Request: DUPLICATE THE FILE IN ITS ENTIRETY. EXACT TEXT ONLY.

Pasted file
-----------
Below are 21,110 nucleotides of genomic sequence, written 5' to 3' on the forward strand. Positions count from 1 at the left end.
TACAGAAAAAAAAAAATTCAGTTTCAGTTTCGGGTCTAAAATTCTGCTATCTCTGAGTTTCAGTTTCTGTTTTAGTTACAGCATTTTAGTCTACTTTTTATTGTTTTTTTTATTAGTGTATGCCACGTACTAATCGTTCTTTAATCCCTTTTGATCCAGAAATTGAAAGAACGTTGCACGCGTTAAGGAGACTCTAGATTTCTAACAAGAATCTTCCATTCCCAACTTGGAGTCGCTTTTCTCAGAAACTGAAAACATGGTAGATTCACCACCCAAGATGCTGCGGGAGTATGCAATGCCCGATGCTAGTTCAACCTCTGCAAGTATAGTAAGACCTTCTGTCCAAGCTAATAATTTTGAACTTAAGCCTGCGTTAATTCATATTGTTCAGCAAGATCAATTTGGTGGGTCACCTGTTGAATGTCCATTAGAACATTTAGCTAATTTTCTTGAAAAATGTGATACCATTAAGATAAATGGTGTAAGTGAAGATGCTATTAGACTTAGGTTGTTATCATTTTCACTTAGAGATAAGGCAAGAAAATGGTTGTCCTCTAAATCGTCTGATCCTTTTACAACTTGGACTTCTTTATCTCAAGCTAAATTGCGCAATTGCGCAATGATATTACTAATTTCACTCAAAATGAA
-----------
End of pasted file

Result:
Below are 21,110 nucleotides of genomic sequence, written 5' to 3' on the forward strand. Positions count from 1 at the left end.
TACAGAAAAAAAAAAATTCAGTTTCAGTTTCGGGTCTAAAATTCTGCTATCTCTGAGTTTCAGTTTCTGTTTTAGTTACAGCATTTTAGTCTACTTTTTATTGTTTTTTTTATTAGTGTATGCCACGTACTAATCGTTCTTTAATCCCTTTTGATCCAGAAATTGAAAGAACGTTGCACGCGTTAAGGAGACTCTAGATTTCTAACAAGAATCTTCCATTCCCAACTTGGAGTCGCTTTTCTCAGAAACTGAAAACATGGTAGATTCACCACCCAAGATGCTGCGGGAGTATGCAATGCCCGATGCTAGTTCAACCTCTGCAAGTATAGTAAGACCTTCTGTCCAAGCTAATAATTTTGAACTTAAGCCTGCGTTAATTCATATTGTTCAGCAAGATCAATTTGGTGGGTCACCTGTTGAATGTCCATTAGAACATTTAGCTAATTTTCTTGAAAAATGTGATACCATTAAGATAAATGGTGTAAGTGAAGATGCTATTAGACTTAGGTTGTTATCATTTTCACTTAGAGATAAGGCAAGAAAATGGTTGTCCTCTAAATCGTCTGATCCTTTTACAACTTGGACTTCTTTATCTCAAGCTAAATTGCGCAATTGCGCAATGATATTACTAATTTCACTCAAAATGAA